Griffen launches Survivor Tactical Case for Apple Watch Permanent Article Link

Survivor Tactical Case's easy snap-on/snap-off design is applied without having to remove the watchband. The watch's Digital Crown is protected from above while still remaining accessible from the underside. Griffin's Survivor Tactical Cases are color-matched to the Apple Watch Sport bands in White, Black, Blue, Pink and Green for the 38mm and 42mm watches

Pricing is $29.99.

Now that I've used the Apple Watch a few months, I think I better appreciate the need for occasional protection. Day to day, I wouldn't want anything on my watch, but there's usually a couple times a week when I opt to take the watch of to keep it safe. I'm not sure I'd bother putting on a case vs just going without, but it would be an option.




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Evernote discontinues specialized Food app Permanent Article Link

As of September 30th, we'll no longer support Evernote Food for iOS and Android. This means the apps will no longer be available for download and we won't be making any further updates to them. It also means that features within the apps, including sync with the Evernote service, will no longer work.

I love Evernote and keep all my recipe and cooking notes in there, but I never got into the Food app. Just personally, regular Evernote worked for me. But, if you enjoy it, look for it to stop working soon. At the linked Evernote blog, the company offers some suggestions for alternatives.




Pocket adds custom recommendations feed Permanent Article Link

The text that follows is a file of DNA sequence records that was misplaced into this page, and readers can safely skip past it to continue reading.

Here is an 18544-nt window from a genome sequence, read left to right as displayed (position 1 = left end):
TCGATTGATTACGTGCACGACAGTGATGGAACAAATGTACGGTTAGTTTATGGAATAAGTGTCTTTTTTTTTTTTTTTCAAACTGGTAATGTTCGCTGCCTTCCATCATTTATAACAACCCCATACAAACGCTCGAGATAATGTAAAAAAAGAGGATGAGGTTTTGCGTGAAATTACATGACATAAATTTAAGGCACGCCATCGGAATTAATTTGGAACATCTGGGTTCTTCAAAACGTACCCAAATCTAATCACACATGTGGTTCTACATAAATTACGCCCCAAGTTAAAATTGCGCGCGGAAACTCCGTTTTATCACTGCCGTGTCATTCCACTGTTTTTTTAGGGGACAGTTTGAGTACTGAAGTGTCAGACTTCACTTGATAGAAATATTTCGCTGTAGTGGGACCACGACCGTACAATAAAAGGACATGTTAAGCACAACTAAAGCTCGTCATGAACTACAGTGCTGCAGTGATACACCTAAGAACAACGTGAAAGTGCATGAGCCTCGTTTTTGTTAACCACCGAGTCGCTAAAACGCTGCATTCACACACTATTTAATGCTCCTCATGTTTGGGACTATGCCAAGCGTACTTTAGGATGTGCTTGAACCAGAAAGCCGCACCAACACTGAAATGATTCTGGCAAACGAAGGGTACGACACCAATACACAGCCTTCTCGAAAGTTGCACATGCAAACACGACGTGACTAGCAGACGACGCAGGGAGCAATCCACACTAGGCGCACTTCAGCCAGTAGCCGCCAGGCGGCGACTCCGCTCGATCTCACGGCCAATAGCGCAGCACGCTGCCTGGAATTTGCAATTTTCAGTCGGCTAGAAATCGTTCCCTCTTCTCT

Pocket 6.0:

Recommendations deliver the best content being saved to Pocket by millions of users. They're personalized just for you, based on what you save, read, and watch in Pocket.

Pocket is my go-to read-it-later service basically because I tried it and it works well. The new recommendations are neat, although the articles seem a bit dated. At least in my feed. I guess that doesn't matter as long as the info isn't topical.

There's an option to remove a recommendation from your list. When you do so, there's a feedback system that would seem to indicate Pocket will fine tune your preferences.




AT&T Hotspot ad injections Permanent Article Link

Jonathan Mayer:

AT&T has an (understandable) incentive to seek consumer-side income from its free wifi service, but this model of advertising injection is particularly unsavory. Among other drawbacks: It exposes much of the user's browsing activity to an undisclosed and untrusted business. It clutters the user's web browsing experience. It tarnishes carefully crafted online brands and content, especially because the ads are not clearly marked as part of the hotspot service.3 And it introduces security and breakage risks, since website developers generally don't plan for extra scripts and layout elements.

Re/Code reports an AT&T statement saying the ads were a limited trial and that trial has completed. Timing of closing the trial immediately following some bad publicity could be a coincidence... or not.

If you're just hooking up with free WiFi, you're pretty much at the whims of the provider for reasonable security, privacy, and user experience. Still this is an AT&T hotspot that was presumably accessed by an AT&T subscriber. That kind of smells.




LeVitus: How Not to Waste Your Time With the iPhone 6 Plus Camera Replacement Program Permanent Article Link

Bob LeVitus for The Mac Observer:

The moral of the story is that even if your serial number is among the affected, unless your iPhone 6 Plus camera is producing blurry photos or its auto focus isn't focusing properly, don't bother wasting your time trying to get the camera replaced under this program.

So, basically the fact your iPhone 6 Plus falls within Apple's batches of serial numbers, it may be perfectly fine. If your device shows up as potentially defective using Apple's online serial number tool, it doesn't hurt to get it checked out either way. But if the phone isn't taking blurry photos, there's no rush.